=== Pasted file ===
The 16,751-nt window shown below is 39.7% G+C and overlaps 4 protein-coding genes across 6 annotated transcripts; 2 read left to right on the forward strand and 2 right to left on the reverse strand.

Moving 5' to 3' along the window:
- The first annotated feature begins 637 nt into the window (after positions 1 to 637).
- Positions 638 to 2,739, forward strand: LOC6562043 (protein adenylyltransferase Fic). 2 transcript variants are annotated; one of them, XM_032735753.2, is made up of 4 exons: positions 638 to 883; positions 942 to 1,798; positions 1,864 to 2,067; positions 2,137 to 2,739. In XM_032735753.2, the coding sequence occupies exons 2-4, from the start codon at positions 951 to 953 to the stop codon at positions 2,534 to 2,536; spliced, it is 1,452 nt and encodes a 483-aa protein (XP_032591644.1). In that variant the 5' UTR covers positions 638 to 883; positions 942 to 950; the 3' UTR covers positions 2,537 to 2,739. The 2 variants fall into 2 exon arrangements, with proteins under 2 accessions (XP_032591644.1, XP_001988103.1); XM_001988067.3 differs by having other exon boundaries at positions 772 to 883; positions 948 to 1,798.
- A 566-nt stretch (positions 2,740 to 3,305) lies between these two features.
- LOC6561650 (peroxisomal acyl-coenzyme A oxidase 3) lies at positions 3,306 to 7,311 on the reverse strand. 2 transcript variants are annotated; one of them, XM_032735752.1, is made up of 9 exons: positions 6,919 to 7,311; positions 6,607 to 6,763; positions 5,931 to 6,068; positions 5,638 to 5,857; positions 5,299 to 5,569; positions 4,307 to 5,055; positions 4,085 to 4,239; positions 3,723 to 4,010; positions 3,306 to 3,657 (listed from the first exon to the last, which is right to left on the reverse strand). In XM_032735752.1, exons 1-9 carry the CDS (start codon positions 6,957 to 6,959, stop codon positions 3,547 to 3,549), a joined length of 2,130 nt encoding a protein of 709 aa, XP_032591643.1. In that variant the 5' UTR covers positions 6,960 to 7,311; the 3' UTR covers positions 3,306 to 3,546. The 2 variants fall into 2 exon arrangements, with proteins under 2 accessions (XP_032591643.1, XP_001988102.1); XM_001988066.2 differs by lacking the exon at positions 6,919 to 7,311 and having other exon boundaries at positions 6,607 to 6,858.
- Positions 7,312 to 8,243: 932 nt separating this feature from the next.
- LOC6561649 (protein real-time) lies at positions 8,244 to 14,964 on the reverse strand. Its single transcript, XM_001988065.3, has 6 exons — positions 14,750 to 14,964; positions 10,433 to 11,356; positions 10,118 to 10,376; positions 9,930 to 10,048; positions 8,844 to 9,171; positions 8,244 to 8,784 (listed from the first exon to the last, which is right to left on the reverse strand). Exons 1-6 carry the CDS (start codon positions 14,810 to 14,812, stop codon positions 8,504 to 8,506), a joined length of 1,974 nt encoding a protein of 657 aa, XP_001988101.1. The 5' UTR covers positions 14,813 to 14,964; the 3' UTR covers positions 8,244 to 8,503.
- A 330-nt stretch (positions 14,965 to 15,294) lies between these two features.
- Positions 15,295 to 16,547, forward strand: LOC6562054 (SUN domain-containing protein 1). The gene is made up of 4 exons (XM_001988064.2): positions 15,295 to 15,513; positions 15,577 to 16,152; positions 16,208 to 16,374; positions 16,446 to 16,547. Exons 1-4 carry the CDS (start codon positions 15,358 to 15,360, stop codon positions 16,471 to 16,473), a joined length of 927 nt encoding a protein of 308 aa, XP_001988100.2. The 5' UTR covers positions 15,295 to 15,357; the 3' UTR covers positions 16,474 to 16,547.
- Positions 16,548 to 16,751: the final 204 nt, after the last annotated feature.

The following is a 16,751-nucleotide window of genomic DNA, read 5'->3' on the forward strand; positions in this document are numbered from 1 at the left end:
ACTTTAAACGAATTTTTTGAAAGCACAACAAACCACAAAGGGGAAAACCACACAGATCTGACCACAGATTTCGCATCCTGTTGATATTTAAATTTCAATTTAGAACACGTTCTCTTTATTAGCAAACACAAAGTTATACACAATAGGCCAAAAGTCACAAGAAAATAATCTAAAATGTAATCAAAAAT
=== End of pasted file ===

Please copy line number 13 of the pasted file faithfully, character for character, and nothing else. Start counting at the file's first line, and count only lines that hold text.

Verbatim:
ACTTTAAACGAATTTTTTGAAAGCACAACAAACCACAAAGGGGAAAACCACACAGATCTGACCACAGATTTCGCATCCTGTTGATATTTAAATTTCAATTTAGAACACGTTCTCTTTATTAGCAAACACAAAGTTATACACAATAGGCCAAAAGTCACAAGAAAATAATCTAAAATGTAATCAAAAAT